I really enjoyed reading this case. The issue before the en banc court was whether the Ninth Circuit still had jurisdiction to resolve the appeal (e.g., whether there was still a valid Article III case or controversy) after the parties settled the underlying dispute. The general rule, of course, is that a settlement moots the case, but the parties here had simultaneously made a $10,000 bet on the outcome of the appeal: Gator would have to pay L.L. Bean that amount if the case was affirmed (in addition to the other static payments required by the settlement agreement), whereas no additional money would be exchanged if the case was not affirmed. So the issue was whether that side bet continued the case or controversy that existed when the case was filed.
The majority held that it did not, and accordingly dismissed the appeal. The majority opinion, the concurring opinion, and the dissent each made important and persuasive points, and I enjoyed reading all of them. I did not approach the case thinking that the proper resolution of the matter was at all clear, even though this is an issue that somewhat interests me. Indeed, as I progressed through the various opinions, I was persuaded by each of them, seriatim. My initial reaction was that side bets shouldn't create jurisdiction, consistent with the majority opinion. Thereafter, upon reading Judge Tashima's concurrence, I thought that side bets at least should not create jurisdiction when the bets concerns (as here) merely whether or not personal jurisdiction exists. But then I found Judge Willie Fletcher's dissent perhaps the most persuasive of them all; that the side bet here could well be related to the merits -- e.g., could easily be viewed as the equivalent of a cost award on appeal to which L.L. Bean would otherwise be entitled -- and that a live case or controversy accordingly still existed.
My ultimate take on this dispute ends up being a melange of each of these views, albeit one that none of the judges have themselves expressed. I think that Judge Fletcher is right -- indeed, fairly clearly right -- that the side bet here entails a legitimate case or controversy. The more I thought about it, the more I disbelieved Judge O'Scannlain's conclusion that Article III standing fails to exist in cases like this. That can't be right. For example, imagine that Congress passed a statute that granted federal jurisdiction over side bets. I can't fathom that the judiciary would strike the statute down as a violation of Article III. Moreover, I would think that Article III jurisdiction exists over such disputes in the same way that ancillary jurisdiction exists over fee, cost and sanction awards. As long as the dispute is concrete, as long as the parties still care, and as long as (as here) the dispute is at least marginally related to the original controversy, I don't see that Article III really prevents adjudication. It's still a live case or controversy.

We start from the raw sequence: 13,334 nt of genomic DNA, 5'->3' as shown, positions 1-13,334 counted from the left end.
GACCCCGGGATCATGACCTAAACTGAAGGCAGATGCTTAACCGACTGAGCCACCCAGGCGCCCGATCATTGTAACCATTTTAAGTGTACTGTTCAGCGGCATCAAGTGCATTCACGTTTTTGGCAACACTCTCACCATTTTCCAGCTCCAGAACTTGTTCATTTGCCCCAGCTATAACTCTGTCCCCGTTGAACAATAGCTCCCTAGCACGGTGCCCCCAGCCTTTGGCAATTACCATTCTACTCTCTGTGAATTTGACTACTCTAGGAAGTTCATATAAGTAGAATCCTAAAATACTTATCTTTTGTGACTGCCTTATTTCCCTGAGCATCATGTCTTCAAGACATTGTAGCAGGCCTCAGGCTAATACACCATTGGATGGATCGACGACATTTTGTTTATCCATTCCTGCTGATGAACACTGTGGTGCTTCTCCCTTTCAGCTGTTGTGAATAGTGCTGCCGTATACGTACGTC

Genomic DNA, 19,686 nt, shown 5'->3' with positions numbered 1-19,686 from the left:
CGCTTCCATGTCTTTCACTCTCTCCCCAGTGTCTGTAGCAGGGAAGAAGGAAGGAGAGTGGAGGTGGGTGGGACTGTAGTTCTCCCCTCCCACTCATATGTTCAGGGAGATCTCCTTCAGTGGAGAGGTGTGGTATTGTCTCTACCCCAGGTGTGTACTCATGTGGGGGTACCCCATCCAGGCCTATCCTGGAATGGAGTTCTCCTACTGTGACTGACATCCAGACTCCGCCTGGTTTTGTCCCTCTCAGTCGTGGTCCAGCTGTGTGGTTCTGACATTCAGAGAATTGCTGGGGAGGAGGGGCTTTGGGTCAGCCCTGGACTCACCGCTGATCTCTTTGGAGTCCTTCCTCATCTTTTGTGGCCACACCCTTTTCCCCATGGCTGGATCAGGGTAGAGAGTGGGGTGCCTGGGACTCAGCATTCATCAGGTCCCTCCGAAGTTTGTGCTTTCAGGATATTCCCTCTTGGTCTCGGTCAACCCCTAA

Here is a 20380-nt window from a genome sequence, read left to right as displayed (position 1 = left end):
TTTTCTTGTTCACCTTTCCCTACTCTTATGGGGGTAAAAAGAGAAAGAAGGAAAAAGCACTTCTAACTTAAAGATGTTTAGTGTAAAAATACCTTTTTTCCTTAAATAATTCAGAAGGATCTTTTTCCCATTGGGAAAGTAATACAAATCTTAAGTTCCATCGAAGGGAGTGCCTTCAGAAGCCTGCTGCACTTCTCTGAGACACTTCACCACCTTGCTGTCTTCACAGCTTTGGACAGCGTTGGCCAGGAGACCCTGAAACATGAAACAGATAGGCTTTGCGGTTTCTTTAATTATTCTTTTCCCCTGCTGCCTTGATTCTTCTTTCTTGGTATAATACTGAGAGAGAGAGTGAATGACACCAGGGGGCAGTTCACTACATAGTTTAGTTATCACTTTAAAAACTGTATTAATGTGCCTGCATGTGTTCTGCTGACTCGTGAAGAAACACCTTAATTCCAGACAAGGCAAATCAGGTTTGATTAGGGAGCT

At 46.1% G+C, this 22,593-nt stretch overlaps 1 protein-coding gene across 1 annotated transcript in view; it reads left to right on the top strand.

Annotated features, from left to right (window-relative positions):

So I actually think that Article III isn't the problem. Rather, I think that the proper resolution may arise instead from something that none of the judges discuss: prudential standing concerns. Even if there's Article III jurisdiction, the court can clearly bounce cases on nonconstitutional standing grounds. And both the majority and Judge Tashima (in his concurrence) do a pretty tolerable job of explaining why we might well want to bounce cases like this one -- where the concrete interests of the parties, as a result of the side bet, is fairly low. My reaction as I initially read the case is that I'm loathe, as a general matter, to allow parties to craft their settlement agreements (e.g., by including side bets) as a means of manipulating standing requirements, since this would allow (as here) the parties to engage in strategic behavior in order to obtain favorable precedent. So I might well dismiss the appeal on such prudential grounds, in part for the reasons explored by Judge Tashima. Especially, again, when the side bet only concerns issues like whether or not there was personal jurisdiction in the underlying matter below.
This is especially true, as here, when the underlying case is a declaratory relief action. I don't mean to say by this that I buy Judge O'Scannlain's incredibly lame attempt to distinguish the various Supreme Court cases on the standing issue by claiming that this case is distinguishable from those because it's a claim for declaratory relief. Judge Fletcher entirely crushes the majority on this issue: it's not even close. But in declaratory relief cases, it seems to me that we already have a wide variety of bases for discretionary dismissal, and that recognizing another one for cases like this would be entirely appropriate.
I don't like the thought that parties can create jurisdiction through manipulative side bets. So usually I might dismiss such claims on either prudential standing grounds or, as here, as a common law limitation on claims for declaratory relief. But sometimes, the side bet is somewhat -- perhaps very closely -- related to either the merits or the underlying controversy. In such cases, both in order to encourage creative ways of narrowing the appellate issues or to ensure the resolution of an existing dispute, I'd let the appeal go forward. I'm fairly confident that Article III allows such an approach, and think that this view of the standing issue -- as a matter to be resolved on a pragmatic, case-by-case basis -- is preferable to the position advanced by any of the views expressed by the Ninth Circuit. It'll let legitimate side bets be resolved while dismissing the remainder.